From illustrator to fine art painter since 1982, John Pototschnik shares his advice on the importance of field studies, which he says have “a value greater than any monetary reward.”
Creating paintings en plein air has been an important part of my fine art career, which began in 1982. I had just left behind a 10-year freelance illustrator career in pursuit of this new dream. While strongly attracted to the landscape, many of my first paintings, I was told, looked like illustrations. It was Tony Eubanks, also a former illustrator, who suggested I start painting on location. He said that would erase the illustrator in me pretty quickly. He was correct.
Initially I created all my plein air paintings to be sold. Eventually I realized they had a value greater than any monetary reward. They were now viewed as “field studies,” with the emphasis on “studies.” I began working on 5.5″ x 8.5″ sheets of acid-free paper. They were crude and full of notes at first. Later they followed prescribed formats and were filed in notebooks…100 paintings per book.
6 Reasons It’s Important for Landscape Painters to Do Field Studies
1) They are a perpetual record of where you’ve been, what you’ve directly observed, and what can always be referenced when needed. They also help recall the moment it was painted and all the circumstances involved.
2) Direct observation becomes more deeply ingrained and remembered.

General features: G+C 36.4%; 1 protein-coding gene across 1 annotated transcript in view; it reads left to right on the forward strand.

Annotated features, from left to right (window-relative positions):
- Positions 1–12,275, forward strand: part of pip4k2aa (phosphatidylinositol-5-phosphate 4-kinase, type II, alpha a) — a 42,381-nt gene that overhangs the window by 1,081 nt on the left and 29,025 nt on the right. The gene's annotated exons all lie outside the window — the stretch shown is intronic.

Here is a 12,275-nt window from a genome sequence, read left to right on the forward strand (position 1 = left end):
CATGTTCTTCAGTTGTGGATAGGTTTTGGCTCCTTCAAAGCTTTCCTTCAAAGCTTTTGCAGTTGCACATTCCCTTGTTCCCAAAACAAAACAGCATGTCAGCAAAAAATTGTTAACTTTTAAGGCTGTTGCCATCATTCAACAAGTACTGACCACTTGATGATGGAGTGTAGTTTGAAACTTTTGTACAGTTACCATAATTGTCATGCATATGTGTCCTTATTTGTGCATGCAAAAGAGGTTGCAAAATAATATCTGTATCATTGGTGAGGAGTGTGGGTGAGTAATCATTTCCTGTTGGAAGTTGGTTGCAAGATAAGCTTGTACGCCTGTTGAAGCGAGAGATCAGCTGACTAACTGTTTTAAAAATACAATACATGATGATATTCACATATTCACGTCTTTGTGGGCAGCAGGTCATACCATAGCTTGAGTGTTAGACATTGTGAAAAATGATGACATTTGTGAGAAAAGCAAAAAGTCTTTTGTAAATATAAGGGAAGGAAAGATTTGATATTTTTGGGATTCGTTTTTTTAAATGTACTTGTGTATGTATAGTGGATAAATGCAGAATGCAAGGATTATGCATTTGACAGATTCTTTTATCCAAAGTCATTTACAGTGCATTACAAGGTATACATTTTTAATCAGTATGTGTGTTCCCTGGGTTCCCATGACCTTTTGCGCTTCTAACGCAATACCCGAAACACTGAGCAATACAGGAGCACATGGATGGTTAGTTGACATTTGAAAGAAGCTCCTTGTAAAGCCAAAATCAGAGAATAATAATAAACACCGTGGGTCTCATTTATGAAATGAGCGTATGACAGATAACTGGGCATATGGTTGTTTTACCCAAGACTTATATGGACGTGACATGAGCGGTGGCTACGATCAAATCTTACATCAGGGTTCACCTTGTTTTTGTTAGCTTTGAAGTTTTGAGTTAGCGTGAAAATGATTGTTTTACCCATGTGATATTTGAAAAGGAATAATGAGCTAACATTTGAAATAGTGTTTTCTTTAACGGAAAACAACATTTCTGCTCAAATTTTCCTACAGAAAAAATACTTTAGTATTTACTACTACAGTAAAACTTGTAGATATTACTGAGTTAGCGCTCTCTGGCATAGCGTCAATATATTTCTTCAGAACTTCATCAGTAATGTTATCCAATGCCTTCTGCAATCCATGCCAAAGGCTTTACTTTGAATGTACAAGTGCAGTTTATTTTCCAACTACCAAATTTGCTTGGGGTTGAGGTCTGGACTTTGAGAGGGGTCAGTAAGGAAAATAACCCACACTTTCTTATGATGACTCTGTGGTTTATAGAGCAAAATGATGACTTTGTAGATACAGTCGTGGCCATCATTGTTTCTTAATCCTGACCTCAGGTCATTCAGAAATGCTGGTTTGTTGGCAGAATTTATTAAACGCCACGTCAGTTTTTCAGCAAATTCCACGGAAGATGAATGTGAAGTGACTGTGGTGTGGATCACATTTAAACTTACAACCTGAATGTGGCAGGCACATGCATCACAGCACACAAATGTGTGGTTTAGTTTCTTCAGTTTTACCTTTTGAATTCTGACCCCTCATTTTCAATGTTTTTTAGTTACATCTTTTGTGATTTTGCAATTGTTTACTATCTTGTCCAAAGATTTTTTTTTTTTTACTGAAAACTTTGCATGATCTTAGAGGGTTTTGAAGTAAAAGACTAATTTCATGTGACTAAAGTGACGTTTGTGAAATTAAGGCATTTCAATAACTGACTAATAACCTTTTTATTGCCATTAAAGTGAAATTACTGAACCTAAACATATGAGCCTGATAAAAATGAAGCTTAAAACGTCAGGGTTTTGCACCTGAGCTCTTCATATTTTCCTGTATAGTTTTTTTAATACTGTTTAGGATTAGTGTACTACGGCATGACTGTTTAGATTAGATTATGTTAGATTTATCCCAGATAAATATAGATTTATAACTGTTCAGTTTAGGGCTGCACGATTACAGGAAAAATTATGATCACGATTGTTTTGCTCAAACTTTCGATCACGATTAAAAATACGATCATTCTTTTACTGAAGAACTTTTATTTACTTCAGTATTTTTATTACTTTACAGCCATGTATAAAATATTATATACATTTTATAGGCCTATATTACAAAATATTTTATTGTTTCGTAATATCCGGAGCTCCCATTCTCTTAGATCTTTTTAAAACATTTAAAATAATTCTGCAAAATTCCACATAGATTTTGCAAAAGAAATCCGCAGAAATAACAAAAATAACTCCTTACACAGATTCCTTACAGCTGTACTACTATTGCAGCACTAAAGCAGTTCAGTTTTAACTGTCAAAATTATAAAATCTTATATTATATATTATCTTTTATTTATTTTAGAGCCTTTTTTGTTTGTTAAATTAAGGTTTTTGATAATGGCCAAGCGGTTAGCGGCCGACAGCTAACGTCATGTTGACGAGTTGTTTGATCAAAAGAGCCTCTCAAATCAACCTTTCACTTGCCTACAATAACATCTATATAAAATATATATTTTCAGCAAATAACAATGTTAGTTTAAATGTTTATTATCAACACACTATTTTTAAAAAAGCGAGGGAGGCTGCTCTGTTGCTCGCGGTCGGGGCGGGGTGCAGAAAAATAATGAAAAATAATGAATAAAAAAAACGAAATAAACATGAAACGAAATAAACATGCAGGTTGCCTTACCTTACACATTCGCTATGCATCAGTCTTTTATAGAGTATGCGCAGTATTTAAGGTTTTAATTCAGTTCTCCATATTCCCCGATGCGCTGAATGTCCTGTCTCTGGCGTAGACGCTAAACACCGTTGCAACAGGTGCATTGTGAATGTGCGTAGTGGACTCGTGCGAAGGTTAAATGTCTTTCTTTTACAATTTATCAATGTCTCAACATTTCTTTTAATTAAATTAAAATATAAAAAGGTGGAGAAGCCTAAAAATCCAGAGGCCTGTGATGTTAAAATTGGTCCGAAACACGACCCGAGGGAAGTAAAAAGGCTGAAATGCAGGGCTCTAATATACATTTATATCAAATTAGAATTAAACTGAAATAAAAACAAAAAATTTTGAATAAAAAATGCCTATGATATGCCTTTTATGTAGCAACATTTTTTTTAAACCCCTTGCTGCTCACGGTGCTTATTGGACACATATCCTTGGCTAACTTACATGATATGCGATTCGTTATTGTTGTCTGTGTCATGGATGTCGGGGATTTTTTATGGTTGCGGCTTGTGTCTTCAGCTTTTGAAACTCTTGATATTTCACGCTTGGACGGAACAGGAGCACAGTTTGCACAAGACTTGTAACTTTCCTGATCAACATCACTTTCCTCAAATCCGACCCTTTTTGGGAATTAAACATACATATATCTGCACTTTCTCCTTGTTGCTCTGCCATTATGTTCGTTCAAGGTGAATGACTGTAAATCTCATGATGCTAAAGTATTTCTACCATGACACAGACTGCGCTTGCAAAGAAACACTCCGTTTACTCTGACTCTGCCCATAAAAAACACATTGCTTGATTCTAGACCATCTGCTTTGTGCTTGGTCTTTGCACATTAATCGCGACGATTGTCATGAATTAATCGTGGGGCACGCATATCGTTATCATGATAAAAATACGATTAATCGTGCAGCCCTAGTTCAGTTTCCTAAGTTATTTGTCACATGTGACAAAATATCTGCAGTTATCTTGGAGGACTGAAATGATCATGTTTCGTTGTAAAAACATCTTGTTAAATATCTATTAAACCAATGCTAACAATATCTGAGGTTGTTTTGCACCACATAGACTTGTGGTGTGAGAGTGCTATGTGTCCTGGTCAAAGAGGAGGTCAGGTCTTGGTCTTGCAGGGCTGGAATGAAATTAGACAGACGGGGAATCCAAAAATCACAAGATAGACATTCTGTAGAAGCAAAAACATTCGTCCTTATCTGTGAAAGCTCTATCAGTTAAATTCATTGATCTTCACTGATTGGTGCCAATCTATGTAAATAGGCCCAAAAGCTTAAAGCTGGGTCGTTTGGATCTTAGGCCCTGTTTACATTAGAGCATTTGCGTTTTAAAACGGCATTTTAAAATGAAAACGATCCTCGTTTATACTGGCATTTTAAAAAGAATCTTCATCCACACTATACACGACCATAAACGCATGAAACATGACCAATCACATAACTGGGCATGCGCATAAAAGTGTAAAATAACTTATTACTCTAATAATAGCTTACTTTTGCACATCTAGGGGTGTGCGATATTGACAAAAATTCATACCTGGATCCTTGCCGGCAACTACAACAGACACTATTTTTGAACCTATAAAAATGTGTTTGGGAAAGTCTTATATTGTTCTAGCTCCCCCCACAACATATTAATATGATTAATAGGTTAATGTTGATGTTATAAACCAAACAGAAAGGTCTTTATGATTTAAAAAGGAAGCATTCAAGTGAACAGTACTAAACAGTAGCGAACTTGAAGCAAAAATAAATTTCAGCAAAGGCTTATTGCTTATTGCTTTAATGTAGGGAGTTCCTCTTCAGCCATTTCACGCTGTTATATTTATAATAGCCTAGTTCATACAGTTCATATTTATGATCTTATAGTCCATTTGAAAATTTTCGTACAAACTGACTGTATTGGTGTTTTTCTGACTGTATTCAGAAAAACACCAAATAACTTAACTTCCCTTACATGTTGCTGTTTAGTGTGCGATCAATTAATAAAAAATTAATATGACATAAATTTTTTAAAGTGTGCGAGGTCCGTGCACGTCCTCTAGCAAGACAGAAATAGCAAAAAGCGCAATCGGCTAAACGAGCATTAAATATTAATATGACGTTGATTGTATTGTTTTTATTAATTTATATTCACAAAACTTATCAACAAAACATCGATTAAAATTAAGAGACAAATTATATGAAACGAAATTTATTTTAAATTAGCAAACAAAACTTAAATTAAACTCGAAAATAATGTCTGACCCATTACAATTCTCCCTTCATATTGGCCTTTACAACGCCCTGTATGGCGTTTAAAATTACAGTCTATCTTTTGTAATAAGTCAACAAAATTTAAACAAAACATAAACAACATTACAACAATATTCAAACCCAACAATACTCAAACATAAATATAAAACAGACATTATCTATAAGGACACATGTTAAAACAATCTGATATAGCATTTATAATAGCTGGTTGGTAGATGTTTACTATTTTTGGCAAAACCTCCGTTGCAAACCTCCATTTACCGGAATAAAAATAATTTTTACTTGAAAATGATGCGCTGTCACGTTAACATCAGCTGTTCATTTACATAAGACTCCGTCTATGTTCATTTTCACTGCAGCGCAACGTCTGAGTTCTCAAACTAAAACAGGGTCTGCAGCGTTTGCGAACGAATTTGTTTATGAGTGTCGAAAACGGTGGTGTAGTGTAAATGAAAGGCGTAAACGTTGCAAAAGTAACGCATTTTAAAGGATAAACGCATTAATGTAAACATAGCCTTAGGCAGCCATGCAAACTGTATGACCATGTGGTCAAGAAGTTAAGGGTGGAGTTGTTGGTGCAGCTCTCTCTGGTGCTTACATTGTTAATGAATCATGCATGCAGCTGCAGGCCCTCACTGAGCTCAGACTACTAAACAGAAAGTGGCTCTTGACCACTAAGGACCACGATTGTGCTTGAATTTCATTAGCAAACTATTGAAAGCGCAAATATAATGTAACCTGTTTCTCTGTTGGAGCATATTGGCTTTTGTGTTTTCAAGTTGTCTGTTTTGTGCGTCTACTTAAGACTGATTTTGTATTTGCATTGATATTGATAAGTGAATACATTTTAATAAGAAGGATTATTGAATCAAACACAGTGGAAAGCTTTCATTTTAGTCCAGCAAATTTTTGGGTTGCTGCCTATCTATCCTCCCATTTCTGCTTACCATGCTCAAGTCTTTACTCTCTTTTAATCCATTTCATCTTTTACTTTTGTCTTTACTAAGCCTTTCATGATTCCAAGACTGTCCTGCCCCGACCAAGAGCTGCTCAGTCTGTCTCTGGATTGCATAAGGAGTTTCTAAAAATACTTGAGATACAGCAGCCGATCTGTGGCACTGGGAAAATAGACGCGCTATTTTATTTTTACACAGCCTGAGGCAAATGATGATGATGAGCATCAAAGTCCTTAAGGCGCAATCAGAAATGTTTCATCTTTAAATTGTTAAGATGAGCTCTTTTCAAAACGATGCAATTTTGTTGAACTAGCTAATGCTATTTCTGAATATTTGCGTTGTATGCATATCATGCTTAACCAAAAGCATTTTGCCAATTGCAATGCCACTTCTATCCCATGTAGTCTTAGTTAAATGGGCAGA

3) They create a deeper learning experience because more time is spent observing and attempting to faithfully represent the subject.
4) Compared to working from photos, more senses are involved; not only sight, but also sound, smell, and touch. Even with improved photo technology, the eyes still are able to discern subtleties that the camera cannot.
5) They provide a direct interaction with the subject; it’s like speaking to someone face-to-face versus reading something someone else wrote about them.
6) Finally, their most important value to me is that accurate value, contrast, color, and color temperature can be captured and internally retained. Without that as an important objective, I see little value in them. With no interest in such things, one’s objectives as a landscape painter would be totally different than mine.
How do you make the most of your field studies? Share with us in the comments below.
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